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Web Design Poll: What Frustrates You The Most About Donor Websites?

August 7, 2009

I’m conducting a poll of sorts here. I am  ask3184839175_9d16f48c33ing what kinds of frustrations you have had with websites of donor organizations, domestic and international. I encourage you to post a comment below about this (especially if you work in a country or an organization with very slow internet).

For instance:

  • Having to click a lot of links just to find the grant information (assuming you can even find it).
  • Too many high resolution pictures, slowing down your download.
  • Taking forever to determine whether or not an organization is still working in your particular country.

Like, let’s say you are sitting in the middle of Ukraine in 2004, like I was, and you are trying to find a grant for the local NGO you are working with. But, that NGO has a terribly slow internet connection, meaning that every time you have to click a link, it takes minutes (rather than seconds) to load that next page. And every new page just takes you deeper into a maze in which it is unclear whether you are actually going in the right direction. Is the information you want going to be there? If so, will it be current? Will you be able to tell if it is current? Answering these questions takes you 10 minutes, 20 minutes, an hour if your email service is sporadic.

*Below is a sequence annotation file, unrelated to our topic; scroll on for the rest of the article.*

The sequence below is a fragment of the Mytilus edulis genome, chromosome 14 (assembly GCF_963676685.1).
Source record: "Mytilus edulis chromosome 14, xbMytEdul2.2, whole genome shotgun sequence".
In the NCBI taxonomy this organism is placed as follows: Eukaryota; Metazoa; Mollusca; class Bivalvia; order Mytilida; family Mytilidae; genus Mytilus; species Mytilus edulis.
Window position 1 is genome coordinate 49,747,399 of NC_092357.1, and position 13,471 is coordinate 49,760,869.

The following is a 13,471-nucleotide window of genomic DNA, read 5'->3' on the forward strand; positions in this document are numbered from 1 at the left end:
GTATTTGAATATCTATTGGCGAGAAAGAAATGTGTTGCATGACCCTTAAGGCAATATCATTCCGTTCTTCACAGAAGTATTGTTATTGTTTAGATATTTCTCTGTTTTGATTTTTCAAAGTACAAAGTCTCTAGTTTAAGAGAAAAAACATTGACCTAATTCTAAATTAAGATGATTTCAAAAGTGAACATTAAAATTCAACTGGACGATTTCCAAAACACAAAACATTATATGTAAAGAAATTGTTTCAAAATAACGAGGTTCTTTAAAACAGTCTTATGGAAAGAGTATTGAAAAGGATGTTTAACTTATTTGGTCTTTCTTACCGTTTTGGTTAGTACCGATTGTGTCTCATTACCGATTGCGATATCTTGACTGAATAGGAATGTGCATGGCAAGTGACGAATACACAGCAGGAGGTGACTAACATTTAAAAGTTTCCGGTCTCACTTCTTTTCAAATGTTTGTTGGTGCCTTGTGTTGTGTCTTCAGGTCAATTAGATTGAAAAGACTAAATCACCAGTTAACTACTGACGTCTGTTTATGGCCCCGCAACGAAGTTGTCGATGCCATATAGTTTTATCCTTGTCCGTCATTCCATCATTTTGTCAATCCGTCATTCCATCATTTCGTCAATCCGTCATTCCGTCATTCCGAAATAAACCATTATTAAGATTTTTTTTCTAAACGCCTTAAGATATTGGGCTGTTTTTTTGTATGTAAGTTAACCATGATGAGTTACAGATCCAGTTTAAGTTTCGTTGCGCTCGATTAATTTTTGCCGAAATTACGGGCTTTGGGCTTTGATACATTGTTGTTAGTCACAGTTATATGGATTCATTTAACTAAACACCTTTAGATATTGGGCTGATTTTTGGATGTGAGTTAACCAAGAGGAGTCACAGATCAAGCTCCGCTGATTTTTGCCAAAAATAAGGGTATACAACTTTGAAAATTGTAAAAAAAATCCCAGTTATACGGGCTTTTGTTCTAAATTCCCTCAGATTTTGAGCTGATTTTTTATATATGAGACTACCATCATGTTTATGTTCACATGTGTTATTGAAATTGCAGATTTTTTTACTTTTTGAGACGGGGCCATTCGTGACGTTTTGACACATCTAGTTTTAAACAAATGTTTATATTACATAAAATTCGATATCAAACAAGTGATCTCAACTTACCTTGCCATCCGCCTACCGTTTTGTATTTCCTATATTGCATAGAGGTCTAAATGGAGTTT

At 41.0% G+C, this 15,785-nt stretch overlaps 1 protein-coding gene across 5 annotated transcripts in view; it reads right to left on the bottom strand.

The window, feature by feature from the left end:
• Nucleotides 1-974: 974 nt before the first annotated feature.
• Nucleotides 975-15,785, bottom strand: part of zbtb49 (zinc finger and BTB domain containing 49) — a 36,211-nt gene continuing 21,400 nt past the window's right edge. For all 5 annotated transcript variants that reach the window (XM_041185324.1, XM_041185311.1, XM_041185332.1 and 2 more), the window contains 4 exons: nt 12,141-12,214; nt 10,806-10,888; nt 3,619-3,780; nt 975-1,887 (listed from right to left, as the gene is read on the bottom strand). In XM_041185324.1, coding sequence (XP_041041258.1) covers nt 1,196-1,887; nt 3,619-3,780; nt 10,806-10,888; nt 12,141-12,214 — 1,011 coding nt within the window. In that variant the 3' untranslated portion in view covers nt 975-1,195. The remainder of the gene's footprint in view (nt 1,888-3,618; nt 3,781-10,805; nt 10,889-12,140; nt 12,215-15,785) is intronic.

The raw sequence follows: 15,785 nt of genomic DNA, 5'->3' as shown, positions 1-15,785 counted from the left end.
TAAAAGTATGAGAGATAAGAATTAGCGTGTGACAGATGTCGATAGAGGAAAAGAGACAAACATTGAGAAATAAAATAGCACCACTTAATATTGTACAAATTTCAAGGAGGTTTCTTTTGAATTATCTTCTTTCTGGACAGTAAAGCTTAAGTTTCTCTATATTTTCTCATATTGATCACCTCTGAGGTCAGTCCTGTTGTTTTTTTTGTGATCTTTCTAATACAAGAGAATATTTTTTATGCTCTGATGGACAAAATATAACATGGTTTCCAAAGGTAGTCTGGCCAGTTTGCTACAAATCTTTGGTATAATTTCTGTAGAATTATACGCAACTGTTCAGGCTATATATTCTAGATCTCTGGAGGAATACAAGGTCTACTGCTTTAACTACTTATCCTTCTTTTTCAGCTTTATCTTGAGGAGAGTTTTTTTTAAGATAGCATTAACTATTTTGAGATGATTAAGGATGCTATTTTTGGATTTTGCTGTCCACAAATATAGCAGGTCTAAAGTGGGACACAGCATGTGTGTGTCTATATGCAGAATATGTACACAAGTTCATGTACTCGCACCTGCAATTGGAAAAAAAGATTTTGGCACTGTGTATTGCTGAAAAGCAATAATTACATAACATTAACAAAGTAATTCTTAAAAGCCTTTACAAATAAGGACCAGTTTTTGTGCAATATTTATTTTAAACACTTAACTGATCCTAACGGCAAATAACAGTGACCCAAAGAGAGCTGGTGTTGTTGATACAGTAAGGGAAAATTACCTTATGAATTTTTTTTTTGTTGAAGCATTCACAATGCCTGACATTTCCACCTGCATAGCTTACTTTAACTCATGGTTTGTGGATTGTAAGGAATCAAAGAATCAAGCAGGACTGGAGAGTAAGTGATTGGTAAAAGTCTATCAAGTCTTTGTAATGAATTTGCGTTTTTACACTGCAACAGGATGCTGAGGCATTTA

Now, how are you supposed to access this donor’s support again? And how is this NGO going to help your community that is desperate for donor assistance?

So, please feel free to comment with some of your frustrations, experiences, and examples. Feel free to write just a few words, or tell your story of frustration and get it off your chest. (I mean, seriously, have you ever tried to get 2649344468_2713695c37frustration-free information from the United Nations website? Exactly.)

I think it would be very helpful to collect all of these thoughts, see what is driving the aid recipient community crazy about the way donors build their websites. Maybe if we team up, we can get the ones in need of improvement to improve their websites.

Photo 1:  Courtesy of ardenswayoflife.
Photo 2:  Courtesy of Lisa Brewster.

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